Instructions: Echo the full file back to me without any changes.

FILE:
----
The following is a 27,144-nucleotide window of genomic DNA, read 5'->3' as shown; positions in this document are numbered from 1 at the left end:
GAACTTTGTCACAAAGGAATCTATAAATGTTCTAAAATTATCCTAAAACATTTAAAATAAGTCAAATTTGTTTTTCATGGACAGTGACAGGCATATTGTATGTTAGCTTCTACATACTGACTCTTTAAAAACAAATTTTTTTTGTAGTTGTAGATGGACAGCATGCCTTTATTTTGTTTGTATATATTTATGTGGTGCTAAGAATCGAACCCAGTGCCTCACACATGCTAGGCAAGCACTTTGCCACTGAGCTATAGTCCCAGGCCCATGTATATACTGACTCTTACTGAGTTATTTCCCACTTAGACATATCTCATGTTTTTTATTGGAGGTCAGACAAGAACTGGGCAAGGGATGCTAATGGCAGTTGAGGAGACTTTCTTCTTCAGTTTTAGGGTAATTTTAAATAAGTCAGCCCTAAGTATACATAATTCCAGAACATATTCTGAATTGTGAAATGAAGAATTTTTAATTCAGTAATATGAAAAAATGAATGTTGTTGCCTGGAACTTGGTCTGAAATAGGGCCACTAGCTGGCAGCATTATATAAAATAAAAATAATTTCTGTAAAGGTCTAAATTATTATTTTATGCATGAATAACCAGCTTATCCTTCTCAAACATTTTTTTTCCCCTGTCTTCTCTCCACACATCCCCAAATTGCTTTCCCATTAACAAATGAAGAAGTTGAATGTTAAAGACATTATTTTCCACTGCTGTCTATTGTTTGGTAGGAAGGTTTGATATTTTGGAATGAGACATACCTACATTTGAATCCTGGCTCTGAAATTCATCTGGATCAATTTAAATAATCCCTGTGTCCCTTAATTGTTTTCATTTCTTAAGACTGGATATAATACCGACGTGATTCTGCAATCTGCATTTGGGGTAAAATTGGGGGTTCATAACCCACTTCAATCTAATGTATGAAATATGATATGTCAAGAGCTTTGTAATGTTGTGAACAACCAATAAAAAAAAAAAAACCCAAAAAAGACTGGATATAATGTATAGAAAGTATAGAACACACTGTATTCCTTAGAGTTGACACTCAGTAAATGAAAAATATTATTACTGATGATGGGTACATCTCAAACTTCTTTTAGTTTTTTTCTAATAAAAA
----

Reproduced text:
The following is a 27,144-nucleotide window of genomic DNA, read 5'->3' as shown; positions in this document are numbered from 1 at the left end:
GAACTTTGTCACAAAGGAATCTATAAATGTTCTAAAATTATCCTAAAACATTTAAAATAAGTCAAATTTGTTTTTCATGGACAGTGACAGGCATATTGTATGTTAGCTTCTACATACTGACTCTTTAAAAACAAATTTTTTTTGTAGTTGTAGATGGACAGCATGCCTTTATTTTGTTTGTATATATTTATGTGGTGCTAAGAATCGAACCCAGTGCCTCACACATGCTAGGCAAGCACTTTGCCACTGAGCTATAGTCCCAGGCCCATGTATATACTGACTCTTACTGAGTTATTTCCCACTTAGACATATCTCATGTTTTTTATTGGAGGTCAGACAAGAACTGGGCAAGGGATGCTAATGGCAGTTGAGGAGACTTTCTTCTTCAGTTTTAGGGTAATTTTAAATAAGTCAGCCCTAAGTATACATAATTCCAGAACATATTCTGAATTGTGAAATGAAGAATTTTTAATTCAGTAATATGAAAAAATGAATGTTGTTGCCTGGAACTTGGTCTGAAATAGGGCCACTAGCTGGCAGCATTATATAAAATAAAAATAATTTCTGTAAAGGTCTAAATTATTATTTTATGCATGAATAACCAGCTTATCCTTCTCAAACATTTTTTTTCCCCTGTCTTCTCTCCACACATCCCCAAATTGCTTTCCCATTAACAAATGAAGAAGTTGAATGTTAAAGACATTATTTTCCACTGCTGTCTATTGTTTGGTAGGAAGGTTTGATATTTTGGAATGAGACATACCTACATTTGAATCCTGGCTCTGAAATTCATCTGGATCAATTTAAATAATCCCTGTGTCCCTTAATTGTTTTCATTTCTTAAGACTGGATATAATACCGACGTGATTCTGCAATCTGCATTTGGGGTAAAATTGGGGGTTCATAACCCACTTCAATCTAATGTATGAAATATGATATGTCAAGAGCTTTGTAATGTTGTGAACAACCAATAAAAAAAAAAAAACCCAAAAAAGACTGGATATAATGTATAGAAAGTATAGAACACACTGTATTCCTTAGAGTTGACACTCAGTAAATGAAAAATATTATTACTGATGATGGGTACATCTCAAACTTCTTTTAGTTTTTTTCTAATAAAAA